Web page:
[10]
 Solutions Photoelectric effect. (1) Work function. (1) c = λf3 × 108 = (330 × 10–9) ff = 9,09 × 1014 Hz (3) Ek = hf – W0 330 nm = 330 × 10–9 m= (6,6 × 10–34)(9,09 × 1014) – 3,5 × 10–19= 6,0 × 10–19 – 3,5 × 10–19= 2,5 × 0–19 J (3) Remains the same. (1) Increases. (1)[10]

Activity 2
In the simplified diagram below, light is incident on the emitter of a photocell. The emitted photoelectrons move towards the collector and the ammeter registers a reading.

1. Name the phenomenon illustrated above. (1)
2. The work function of the metal used as emitter is 8,0 × 10–19 J. The incident light has a wavelength of 200 nm. Calculate the maximum speed at which an electron can be emitted. (6)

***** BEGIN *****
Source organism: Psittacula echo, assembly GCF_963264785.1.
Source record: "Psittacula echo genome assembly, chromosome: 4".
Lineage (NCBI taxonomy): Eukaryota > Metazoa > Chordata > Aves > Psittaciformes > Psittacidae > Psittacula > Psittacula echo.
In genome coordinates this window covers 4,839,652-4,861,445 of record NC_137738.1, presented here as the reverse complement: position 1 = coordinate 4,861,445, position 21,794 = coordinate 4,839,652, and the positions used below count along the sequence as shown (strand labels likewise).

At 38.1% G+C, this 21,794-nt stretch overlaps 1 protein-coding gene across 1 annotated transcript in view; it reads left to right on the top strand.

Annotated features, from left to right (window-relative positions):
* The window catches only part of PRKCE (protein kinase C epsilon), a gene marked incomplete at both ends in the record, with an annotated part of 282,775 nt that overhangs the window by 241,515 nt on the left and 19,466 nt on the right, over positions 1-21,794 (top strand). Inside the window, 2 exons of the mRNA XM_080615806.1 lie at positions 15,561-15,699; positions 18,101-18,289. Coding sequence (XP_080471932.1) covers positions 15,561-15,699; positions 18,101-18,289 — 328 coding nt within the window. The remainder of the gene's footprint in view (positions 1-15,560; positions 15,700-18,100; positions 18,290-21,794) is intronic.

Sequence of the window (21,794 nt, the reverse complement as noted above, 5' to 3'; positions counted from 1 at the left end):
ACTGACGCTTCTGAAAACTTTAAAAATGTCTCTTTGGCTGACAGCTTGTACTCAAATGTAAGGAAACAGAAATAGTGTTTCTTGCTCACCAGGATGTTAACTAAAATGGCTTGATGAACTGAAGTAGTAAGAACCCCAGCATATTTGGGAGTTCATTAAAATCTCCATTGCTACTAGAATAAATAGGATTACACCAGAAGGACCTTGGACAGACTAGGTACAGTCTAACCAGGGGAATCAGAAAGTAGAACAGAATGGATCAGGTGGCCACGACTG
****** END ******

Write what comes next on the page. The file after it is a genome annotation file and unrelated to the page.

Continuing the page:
3. Incident light of a higher frequency is now used.
How will this change affect the maximum kinetic energy of the electron emitted in the question above?
Write down only INCREASES, DECREASES or REMAINS THE SAME. (1)
4. The intensity of the incident light is now increased.
How will this change affect the speed of the electron calculated in QUESTION 11.1.2? Write down INCREASES, DECREASES or REMAINS THE SAME. Give a reason for the answer. (2)
5. A metal worker places two iron rods, A and B, in a furnace.
After a while he observes that A glows deep red while B glows orange. Which rod A or B has higher energy of radiation?
6. Neon signs illuminate many buildings.
What type of spectrum is produced by neon signs? (1)
[13]
 Solutions Photo-electric effect (1) E = W0 + Ek hf = hf0 + Ek hc= W0 + ½ mv2 λ(6,63 × 1034)(3 × 108) = 8 × 10–19 + ½ (9,11 × 10–31)v2 (6)        200 x 10-9 Increases (1) Remains the same Intensity only affects number of photoelectrons emitted per second. (2) B Orange light has a higher frequency than red light. (2) Line emission (spectra) (1)[13]